As the MLA for Colchester North, I'm pleased to provide this website as a useful and informative resource.
My committment as a MLA is to be open and approachable to all residents of Colchester North. I invite you to share your ideas, concerns and/or questions. Together we can seek solutions.
As we continue our investments in Health Care, and in particular in doctor recruitment, there are some facts and some information that it is important for my constituents and all Shoreline readers to know.
Nova Scotia, like all other provinces in Canada, is faced with a shortage of doctors, in particular, in Family Medicine practices. Looking at our province in comparison to all other Canadian provinces, the Canadian Institute for Health Information reports that Nova Scotia has the highest number of doctors per capita in Canada. We are fortunate to be in this position. However, many of those doctors are in specialist areas, in research or in teaching at the Dalhousie Medical School. We need those doctors to be practicing in Family Medicine in our own communities. Our focus continues to be finding a family practice doctor to take over the patient roster when an older doctor retires.
As the MLA for Colchester North, and in my duties as a provincial cabinet minister, I have been incredibly fortunate to represent my constituents in the legislative assembly.
A recent article by CNN placed Nova Scotia on their list of most desirable places to visit this summe (See CNN List). We know that our province is brimming with unique sights and attractions, scenic trails, plentiful historic sites, and incredible beauty from one corner to the other. However, it is nice to be recognized for something we already know, and the province has worked hard to move Nova Scotia from a vacation haven to a prominent tourism destination. With our population at an all-time high at 966,858, our unemployment rate nearing the lowest rate on record at 6.6 per cent, and more Nova Scotians working full-time than ever before, it instills pride in all of us to say we are Nova Scotians.
As the temperature rises, many of us will be spending more time enjoying the outdoors in Northern Nova Scotia. It is important to take steps to reduce the risk of being bitten by a tick.
Nova Scotia is a suitable climate for many types of ticks. The black-legged tick (also called the deer tick) can carry and transmit the bacterial infection that causes Lyme disease. This infection initially appears as a rash near the tick bite. It may look like a bulls-eye target, and it usually appears 7 to 10 days after the bite. It can show up approximately 3 to 30 days afterward. Infected individuals also can experience flu-like symptoms such as fever, headaches, tiredness, stiff neck, joint and muscle pain. If identified early by a health care professional, it can be treated with antibiotics.
Here are some things you can do to help prevent tick bites and Lyme disease:
Graduation time for all students across the province has arrived. This includes students leaving pre-primary to move into the primary to grade 12 public school system.
It also includes time for students leaving our public school system to pursue further studies, employment or other opportunities they wish to follow.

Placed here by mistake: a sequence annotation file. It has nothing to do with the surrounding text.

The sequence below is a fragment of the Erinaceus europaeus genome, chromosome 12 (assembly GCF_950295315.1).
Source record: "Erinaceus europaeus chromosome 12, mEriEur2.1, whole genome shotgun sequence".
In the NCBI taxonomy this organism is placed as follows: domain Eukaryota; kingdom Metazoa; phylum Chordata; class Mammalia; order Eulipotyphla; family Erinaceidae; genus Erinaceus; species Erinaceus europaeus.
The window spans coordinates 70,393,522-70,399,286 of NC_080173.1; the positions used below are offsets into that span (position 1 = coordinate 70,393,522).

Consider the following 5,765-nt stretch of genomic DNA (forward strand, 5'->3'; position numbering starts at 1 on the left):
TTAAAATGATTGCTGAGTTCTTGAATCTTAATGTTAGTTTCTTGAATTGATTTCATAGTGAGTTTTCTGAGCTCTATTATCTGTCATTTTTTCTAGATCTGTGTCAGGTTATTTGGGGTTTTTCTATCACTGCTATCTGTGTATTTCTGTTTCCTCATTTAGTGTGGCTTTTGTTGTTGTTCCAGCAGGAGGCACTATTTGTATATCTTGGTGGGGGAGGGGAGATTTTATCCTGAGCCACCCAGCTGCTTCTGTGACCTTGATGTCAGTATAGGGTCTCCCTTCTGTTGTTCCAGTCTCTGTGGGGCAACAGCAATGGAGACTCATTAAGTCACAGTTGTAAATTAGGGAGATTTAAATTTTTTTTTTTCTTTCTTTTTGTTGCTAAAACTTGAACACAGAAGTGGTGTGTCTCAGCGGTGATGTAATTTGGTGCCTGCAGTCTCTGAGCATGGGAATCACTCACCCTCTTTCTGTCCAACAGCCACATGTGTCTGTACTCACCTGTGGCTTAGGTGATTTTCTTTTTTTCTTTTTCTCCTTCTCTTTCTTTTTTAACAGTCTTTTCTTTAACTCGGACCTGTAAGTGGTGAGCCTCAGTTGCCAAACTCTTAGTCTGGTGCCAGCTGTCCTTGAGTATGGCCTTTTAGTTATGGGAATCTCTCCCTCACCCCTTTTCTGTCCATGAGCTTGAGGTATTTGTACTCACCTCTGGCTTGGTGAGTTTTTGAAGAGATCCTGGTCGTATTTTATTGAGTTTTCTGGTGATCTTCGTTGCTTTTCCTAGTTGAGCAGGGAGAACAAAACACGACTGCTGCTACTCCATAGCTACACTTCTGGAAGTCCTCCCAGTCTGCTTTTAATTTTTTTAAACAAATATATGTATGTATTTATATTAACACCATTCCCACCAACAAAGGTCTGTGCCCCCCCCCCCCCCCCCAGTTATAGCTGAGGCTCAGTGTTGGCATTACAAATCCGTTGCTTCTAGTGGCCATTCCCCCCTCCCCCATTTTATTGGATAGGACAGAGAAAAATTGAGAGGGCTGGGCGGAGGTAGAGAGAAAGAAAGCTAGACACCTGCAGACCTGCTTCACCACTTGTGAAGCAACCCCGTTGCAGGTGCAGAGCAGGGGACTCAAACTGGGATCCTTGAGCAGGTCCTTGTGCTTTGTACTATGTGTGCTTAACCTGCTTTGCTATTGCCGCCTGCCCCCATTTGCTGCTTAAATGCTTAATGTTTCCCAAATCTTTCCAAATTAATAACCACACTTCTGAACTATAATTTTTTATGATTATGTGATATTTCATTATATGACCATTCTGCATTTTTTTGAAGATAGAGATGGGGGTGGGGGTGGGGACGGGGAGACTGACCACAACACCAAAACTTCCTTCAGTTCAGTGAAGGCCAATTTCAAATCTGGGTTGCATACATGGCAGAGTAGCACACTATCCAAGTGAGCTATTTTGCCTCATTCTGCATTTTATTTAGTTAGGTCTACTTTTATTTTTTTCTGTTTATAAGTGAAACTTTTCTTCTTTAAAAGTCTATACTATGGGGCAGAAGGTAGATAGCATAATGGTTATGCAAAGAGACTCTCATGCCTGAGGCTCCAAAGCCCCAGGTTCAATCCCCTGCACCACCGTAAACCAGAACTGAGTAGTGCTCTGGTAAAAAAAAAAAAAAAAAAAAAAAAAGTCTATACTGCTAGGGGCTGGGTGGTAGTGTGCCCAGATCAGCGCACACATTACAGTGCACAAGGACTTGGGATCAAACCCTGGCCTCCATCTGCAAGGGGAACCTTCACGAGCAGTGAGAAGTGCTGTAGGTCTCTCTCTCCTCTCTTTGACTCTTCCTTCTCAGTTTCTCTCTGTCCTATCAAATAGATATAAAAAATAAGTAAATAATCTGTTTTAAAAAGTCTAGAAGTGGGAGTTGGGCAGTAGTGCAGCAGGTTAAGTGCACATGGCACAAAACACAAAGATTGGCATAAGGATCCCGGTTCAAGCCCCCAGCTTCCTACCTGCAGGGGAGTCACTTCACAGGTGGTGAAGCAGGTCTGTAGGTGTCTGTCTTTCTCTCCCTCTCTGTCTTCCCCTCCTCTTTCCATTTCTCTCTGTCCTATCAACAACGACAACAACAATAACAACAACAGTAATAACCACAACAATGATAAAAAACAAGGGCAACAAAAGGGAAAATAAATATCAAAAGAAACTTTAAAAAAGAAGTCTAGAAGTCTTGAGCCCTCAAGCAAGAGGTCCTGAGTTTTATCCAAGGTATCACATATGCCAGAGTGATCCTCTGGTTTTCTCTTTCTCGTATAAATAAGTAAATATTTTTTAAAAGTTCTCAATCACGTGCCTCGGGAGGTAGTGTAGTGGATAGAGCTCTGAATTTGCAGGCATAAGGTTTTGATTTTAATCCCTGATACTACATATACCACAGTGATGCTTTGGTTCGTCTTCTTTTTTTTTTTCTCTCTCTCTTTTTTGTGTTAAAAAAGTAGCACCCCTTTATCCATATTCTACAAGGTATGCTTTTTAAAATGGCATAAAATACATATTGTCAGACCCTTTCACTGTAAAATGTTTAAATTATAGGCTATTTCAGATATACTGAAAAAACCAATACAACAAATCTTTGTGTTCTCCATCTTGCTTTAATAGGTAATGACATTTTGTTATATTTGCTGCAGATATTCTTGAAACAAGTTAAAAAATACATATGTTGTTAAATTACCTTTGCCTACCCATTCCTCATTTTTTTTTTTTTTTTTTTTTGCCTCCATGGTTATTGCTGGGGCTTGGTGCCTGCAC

At this time, regardless of age or grade, students, parents and teachers celebrate the accomplishments achieved throughout the year. Support, excitement and celebration for all of our students is also very much a community effort.
Op-Ed by Health Minister Randy Delory
The Chronicle Herald – June 4
Re: the May 21 opinion piece from Elmsdale family doctor George Burden, asking why government is investing in a provincial art gallery.
First, I want all Nova Scotians to know that I appreciate our health professionals who are willing to share their experiences and ideas in hopes of improving our health-care system. Healthy dialogue is important and can go a long way toward addressing challenges together.
It is important to note that there is a very distinct difference between capital and operational spending. The funding announced in April for a new art gallery is a single one-time provincial/federal capital investment. At the same time, we are spending more than $2 billion on health-care infrastructure with the redevelopment of the QEII Health Sciences Centre in Halifax and the redevelopment of health-care and long-term-care facilities in Cape Breton Regional Municipality. Other capital investments are being made in community health centres across the province as well.
Having an opportunity to serve your community is available to all Nova Scotia residents and I invite you to apply. There are over 100 Agencies, Boards and Commissions (ABCs) that require members to serve and provide government with advice. These ABCs include Health, Policing, Agriculture, Education, Culture, Environment, Transportation and more.
Some of these ABCs are advisory committees, councils, corporate boards and adjudicative bodies. Detailed information about ABCs including what they do, how often they meet, selection criteria and other information is available online at https://novascotia.ca/apps/abc/DeptABCList.aspx.
Serving on one of these ABCs provides an opportunity for residents to bring their personal and professional strengths together with others to help make a real impact on our communities.